Nvidia's Tesla GPU accelerators are being used to help fight the spread of HIV.
The company has said its technology is being used by researchers at the University of Illinois at Urbana-Champaign (UIUC) who have teamed up with the University of Pittsburgh School of Medicine. The team claim in the latest issue of science journal, Nature, that they have for the first time determined the precise chemical structure of the HIV capsid.
For those without a PHD, this is a protein shell that protects the virus’s genetic material and is a key to its virulence.
The researchers said that the findings could hold the key to the development of new and more effective antiretroviral drugs to conquer the virus - which has killed an estimated 25 million people and infected 34 million more.
UIUC researchers used the brains of the Blue Waters Supercomputer to run what they claim is the first all-atom simulation of HIV.
The computer is powered by 3,000 NVIDIA Tesla K20X GPU accelerators, which the company says is the highest performance, most efficient accelerators ever built and gave researchers the computational performance to run the largest simulation ever published, involving 64 million atoms.
Klaus Schulten, professor of physics at the University of Illinois, said it would have been "very difficult" to run a simulation of this size without the power of GPU-accelerated supercomputing in the Blue Waters system. He added the GPUs had "fundamentally accelerated the pace of [the] research”.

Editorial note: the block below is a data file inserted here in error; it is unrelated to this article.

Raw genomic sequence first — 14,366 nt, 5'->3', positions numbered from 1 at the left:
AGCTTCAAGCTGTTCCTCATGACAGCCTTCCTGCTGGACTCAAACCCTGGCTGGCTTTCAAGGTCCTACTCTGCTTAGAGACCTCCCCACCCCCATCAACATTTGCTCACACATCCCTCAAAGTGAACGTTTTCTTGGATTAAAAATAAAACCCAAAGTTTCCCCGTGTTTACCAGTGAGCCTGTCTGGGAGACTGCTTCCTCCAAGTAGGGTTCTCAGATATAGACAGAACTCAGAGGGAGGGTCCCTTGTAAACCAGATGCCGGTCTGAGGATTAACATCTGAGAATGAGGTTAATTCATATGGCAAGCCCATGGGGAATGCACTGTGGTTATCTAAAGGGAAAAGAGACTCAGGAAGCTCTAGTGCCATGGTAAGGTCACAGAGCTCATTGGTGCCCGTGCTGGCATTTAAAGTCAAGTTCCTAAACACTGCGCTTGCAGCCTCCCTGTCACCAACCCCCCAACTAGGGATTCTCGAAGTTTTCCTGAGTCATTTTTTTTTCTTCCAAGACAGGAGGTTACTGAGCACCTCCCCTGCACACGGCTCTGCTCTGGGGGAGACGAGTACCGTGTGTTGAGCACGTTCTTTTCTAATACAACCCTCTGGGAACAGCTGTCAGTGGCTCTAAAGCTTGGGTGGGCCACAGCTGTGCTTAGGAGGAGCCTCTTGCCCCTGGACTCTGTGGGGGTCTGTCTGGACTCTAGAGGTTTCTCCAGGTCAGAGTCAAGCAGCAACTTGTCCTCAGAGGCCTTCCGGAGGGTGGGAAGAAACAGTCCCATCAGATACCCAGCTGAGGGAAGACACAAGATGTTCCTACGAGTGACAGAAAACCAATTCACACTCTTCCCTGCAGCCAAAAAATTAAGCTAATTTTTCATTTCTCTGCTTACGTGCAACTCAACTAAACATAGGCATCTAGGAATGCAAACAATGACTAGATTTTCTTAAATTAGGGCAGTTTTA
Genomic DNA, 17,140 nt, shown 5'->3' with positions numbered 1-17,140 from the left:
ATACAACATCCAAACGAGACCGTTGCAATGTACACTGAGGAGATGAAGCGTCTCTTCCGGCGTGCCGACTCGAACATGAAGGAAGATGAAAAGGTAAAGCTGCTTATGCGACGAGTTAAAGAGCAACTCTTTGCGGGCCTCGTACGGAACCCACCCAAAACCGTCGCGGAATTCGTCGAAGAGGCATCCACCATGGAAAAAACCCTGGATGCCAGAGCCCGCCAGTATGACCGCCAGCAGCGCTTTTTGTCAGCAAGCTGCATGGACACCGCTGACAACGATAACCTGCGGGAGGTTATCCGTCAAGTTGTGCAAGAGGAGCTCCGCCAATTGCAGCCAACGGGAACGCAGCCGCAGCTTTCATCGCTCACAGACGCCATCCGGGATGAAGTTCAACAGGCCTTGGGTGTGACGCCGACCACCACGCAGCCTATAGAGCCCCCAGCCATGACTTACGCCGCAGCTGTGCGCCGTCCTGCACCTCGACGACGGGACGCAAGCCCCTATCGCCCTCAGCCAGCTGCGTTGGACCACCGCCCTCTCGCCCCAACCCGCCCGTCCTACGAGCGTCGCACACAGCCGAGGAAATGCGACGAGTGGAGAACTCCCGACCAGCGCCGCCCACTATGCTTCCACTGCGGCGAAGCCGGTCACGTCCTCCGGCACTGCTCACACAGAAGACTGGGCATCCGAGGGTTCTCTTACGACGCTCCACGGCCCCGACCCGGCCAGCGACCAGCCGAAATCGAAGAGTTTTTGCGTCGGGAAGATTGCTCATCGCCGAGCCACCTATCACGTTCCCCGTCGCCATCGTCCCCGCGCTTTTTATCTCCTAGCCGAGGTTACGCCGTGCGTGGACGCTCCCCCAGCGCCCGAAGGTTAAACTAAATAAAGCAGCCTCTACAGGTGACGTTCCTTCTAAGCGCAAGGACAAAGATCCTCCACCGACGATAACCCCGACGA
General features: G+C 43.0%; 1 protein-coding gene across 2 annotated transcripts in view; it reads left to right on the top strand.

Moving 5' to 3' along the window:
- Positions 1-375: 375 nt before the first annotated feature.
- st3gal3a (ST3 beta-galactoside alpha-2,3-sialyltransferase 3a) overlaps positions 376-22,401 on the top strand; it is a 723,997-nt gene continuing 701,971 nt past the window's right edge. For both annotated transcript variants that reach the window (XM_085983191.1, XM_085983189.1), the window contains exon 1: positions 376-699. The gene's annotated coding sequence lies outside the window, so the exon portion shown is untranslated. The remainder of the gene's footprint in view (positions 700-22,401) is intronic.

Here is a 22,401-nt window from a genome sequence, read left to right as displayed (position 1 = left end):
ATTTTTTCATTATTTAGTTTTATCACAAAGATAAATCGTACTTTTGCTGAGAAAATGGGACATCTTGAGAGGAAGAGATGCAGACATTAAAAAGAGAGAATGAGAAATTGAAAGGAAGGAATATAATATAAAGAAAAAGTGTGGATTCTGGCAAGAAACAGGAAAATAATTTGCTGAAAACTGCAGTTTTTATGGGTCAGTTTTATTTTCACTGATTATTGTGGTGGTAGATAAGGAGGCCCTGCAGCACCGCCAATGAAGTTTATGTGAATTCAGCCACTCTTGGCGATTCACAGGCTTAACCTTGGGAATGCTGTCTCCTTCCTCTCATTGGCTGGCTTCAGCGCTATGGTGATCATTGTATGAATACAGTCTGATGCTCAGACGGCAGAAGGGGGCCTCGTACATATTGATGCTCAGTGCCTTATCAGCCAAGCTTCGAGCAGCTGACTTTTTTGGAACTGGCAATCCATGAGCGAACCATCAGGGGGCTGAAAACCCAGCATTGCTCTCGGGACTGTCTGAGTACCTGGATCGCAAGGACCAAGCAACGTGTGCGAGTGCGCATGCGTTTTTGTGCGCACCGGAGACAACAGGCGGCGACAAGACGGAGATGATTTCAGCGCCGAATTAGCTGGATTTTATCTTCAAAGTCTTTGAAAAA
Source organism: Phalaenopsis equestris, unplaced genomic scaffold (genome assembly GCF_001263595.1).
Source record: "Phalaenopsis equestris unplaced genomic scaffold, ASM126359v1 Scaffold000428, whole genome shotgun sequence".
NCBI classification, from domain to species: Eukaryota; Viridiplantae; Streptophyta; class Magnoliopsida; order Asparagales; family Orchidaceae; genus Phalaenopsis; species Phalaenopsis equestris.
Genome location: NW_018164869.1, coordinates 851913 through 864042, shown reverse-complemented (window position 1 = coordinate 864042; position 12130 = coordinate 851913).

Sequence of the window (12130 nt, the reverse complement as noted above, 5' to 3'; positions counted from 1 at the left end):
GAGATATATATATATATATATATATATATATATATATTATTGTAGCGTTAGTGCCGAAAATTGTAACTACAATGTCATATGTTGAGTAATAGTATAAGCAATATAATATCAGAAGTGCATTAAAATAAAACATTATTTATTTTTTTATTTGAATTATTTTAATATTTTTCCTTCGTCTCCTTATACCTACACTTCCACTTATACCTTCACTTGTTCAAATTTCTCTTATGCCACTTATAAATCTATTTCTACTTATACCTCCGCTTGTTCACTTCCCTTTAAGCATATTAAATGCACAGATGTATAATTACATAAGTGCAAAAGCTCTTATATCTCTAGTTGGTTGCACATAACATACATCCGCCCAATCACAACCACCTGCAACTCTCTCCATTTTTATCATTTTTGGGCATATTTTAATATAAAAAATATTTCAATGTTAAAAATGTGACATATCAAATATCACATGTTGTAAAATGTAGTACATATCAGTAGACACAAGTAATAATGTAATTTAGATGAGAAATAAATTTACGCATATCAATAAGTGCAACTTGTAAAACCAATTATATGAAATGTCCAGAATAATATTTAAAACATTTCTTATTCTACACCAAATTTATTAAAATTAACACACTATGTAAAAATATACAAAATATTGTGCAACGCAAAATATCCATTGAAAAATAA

The system could enable further breakthroughs with the planned addition of more GPUs. As a result UIUC researchers expect to increase simulation times, providing additional insight into the structure and behavior of the HIV capsid.
The capsid has become an attractive target for the development of new antiretroviral drugs. This is said to be largely due to the discovery that Rhesus monkeys have developed an immunity to HIV through a protein that disrupts capsid functioning.
The capsid is the protein cell of a virus, containing the virus’s genetic material. It protects and “smuggles” the genetic material into the human host cell. Once inside, it uncoats the material and initiates the infection.
Currently there are no HIV drug treatments designed to target the capsid.
However, it is hoped that by providing a better understanding of the structure of the HIV capsid, pharmacologists will have more information to help them develop new and potentially more effective antiviral HIV drugs.